His mom lectured him with an idiom (that I meant to write down but forgot) that is something like “It takes two hands to clap”, the idea being that he should have backed down and not engaged (I guess like his ‘friends’?).

    The other time he was walking down the street with his Chinese friends and some random guy in a car slowed down to cuss them out through the window. Those are the only two I know of (I haven’t pumped him for all his bad experiences; he just happened to mention these in separate classes). If I’d only heard one, I’d probably assume it was just an isolated incident. But since he’s had two incidents at least in just a few months, I’m more open to the idea that there’s maybe something more going on.

  2. “But incidents like that of my student yesterday start me wondering if perhaps some of the sunshine and rainbows of our multicultural utopia shine a little less brightly for the immigrants and international students than they do for us in the white majority.” … Perhaps you are speaking specifically about the Canadian experience, but I wanted to say, “Of course Joel! Did you think otherwise?”

  3. Did I think otherwise? No. That was just an obtuse way to say that the multicultural illusion we were indoctrinated with growing up in Vancouver is just that: an illusion. The only truly diverse and integrated place I’ve seen is on Sunday morning.

    I don’t mean to say it’s all bad; there are a lot of things I appreciate about Vancouver, even in the multicultural realm. But one thing I’ve been saying for a long time is that Canadians aren’t as ‘nice’ as the cliché stereotype makes them out to be (Vancouverites can be real jerks), and our veneer of civilized-ness is wearing increasingly thin (opportunistic hockey riots by suburbanites, anybody?)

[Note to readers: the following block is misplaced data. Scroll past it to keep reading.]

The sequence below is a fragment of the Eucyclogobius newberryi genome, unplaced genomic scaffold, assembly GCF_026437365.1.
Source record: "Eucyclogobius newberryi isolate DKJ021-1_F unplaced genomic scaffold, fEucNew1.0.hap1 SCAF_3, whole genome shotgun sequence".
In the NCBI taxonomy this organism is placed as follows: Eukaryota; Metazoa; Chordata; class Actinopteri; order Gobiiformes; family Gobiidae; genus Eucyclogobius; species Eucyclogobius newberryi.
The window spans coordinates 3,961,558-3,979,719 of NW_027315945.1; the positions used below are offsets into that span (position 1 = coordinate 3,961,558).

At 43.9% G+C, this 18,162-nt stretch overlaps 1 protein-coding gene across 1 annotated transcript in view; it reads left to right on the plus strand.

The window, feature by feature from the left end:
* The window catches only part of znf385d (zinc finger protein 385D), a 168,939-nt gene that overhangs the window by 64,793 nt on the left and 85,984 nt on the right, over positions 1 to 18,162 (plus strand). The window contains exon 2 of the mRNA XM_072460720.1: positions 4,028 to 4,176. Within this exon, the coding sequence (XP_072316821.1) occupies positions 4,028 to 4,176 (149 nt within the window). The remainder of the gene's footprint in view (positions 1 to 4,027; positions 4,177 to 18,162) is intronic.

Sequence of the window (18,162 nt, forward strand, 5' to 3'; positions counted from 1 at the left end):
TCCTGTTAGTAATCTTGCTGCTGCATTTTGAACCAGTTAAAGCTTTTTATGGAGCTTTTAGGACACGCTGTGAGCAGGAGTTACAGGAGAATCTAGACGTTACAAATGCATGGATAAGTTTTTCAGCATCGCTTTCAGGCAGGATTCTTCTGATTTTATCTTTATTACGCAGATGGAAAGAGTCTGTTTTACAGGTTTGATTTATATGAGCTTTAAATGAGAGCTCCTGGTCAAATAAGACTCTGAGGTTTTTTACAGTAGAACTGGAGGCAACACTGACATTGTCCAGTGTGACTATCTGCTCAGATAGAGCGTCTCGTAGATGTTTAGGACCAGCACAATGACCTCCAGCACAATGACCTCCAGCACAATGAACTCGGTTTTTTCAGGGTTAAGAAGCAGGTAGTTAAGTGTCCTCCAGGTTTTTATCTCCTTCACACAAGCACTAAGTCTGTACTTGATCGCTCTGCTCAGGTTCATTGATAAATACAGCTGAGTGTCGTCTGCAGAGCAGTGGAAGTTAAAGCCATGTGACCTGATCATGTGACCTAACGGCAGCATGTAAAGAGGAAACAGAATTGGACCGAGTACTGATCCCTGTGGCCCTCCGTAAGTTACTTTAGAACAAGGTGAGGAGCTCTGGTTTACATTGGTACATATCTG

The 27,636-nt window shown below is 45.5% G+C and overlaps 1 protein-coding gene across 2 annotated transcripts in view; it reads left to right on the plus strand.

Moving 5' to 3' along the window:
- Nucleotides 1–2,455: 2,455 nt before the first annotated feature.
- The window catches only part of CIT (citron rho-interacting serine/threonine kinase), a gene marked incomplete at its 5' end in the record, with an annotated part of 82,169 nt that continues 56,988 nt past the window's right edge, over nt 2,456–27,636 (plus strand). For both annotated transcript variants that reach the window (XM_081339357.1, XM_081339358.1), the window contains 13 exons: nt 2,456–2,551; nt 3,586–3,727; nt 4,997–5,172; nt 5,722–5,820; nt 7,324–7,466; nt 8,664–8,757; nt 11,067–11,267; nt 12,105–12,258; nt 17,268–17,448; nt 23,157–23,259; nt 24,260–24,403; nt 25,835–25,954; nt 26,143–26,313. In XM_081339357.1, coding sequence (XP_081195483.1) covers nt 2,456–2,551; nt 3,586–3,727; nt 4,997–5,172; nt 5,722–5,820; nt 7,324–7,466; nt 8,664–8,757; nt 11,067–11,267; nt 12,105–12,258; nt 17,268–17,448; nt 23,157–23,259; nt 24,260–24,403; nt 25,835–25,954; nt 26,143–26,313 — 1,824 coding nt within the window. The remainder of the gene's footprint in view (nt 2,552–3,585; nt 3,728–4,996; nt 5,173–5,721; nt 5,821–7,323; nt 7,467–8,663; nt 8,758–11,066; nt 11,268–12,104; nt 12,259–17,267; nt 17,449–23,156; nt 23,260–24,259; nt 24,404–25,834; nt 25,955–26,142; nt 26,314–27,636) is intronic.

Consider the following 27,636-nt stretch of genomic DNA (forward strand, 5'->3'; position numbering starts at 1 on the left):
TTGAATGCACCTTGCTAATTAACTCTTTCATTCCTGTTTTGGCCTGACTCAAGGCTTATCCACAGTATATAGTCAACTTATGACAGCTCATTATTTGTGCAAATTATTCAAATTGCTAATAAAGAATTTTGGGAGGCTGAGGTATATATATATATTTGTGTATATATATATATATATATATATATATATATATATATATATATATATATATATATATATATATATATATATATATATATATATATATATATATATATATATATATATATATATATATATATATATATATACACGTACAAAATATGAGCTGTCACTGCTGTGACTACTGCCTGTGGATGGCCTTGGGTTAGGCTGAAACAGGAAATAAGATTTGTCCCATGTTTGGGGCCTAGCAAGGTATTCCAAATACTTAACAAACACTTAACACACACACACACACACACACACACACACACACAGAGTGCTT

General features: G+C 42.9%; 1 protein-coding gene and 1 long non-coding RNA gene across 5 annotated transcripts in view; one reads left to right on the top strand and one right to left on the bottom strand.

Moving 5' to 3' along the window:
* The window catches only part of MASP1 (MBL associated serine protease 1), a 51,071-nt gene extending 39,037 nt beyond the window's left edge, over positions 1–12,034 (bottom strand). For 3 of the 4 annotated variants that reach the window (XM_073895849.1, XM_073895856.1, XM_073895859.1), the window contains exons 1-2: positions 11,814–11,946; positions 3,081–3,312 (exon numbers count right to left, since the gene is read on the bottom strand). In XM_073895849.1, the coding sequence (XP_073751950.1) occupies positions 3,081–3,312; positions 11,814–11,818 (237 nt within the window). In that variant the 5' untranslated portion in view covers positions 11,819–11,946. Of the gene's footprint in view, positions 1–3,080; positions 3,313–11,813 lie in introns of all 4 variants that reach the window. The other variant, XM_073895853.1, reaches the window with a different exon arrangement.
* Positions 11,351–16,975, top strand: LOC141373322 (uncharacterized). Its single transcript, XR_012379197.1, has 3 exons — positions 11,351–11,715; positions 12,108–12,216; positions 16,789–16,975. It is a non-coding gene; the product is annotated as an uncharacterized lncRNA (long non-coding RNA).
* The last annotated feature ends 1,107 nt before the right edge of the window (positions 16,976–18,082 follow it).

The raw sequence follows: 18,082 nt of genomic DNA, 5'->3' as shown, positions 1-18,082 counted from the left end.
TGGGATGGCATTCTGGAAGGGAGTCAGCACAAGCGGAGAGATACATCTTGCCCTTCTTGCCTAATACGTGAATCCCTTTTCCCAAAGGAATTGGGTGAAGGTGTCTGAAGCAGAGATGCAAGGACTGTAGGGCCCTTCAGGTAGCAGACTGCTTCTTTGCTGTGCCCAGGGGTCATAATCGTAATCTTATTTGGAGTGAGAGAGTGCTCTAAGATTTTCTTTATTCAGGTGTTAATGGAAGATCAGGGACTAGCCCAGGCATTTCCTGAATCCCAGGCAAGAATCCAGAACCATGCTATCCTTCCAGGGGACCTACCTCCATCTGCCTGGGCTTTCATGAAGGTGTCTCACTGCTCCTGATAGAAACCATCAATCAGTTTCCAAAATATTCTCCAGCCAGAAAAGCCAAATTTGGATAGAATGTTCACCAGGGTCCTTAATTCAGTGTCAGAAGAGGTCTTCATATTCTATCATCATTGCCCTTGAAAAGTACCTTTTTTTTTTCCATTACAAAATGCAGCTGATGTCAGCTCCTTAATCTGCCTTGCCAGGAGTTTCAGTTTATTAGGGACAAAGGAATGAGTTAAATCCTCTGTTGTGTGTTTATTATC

That said, overt, opportunistic expressions of racism – if that’s what my student’s experiences indicate – is more than I expected, given the aforementioned indoctrination we received in school.

  4. If I took my white family and moved to china my kid would be met with fierce racism and hostility…

    China is a scourge to the earth

  5. I grew up in Victoria and live in Vancouver.

    Always been one of the 2 or 3 asians in my classes, and even one of the 2 or 3 asians in the entire offices I worked in. Only experienced racism once, and that was when I was 9 years old from a white kid who also happened to be a trouble maker. Never been called any racist slurs or anything beyond that. Everyone that I got into a fight with was due to bullying, but the taunting never incorporated racist comments. Just standard dumb male provocation.

    I would say the most racist experience I’ve ever had was being put in ESL for being asian, even though I spoke english since I was 2.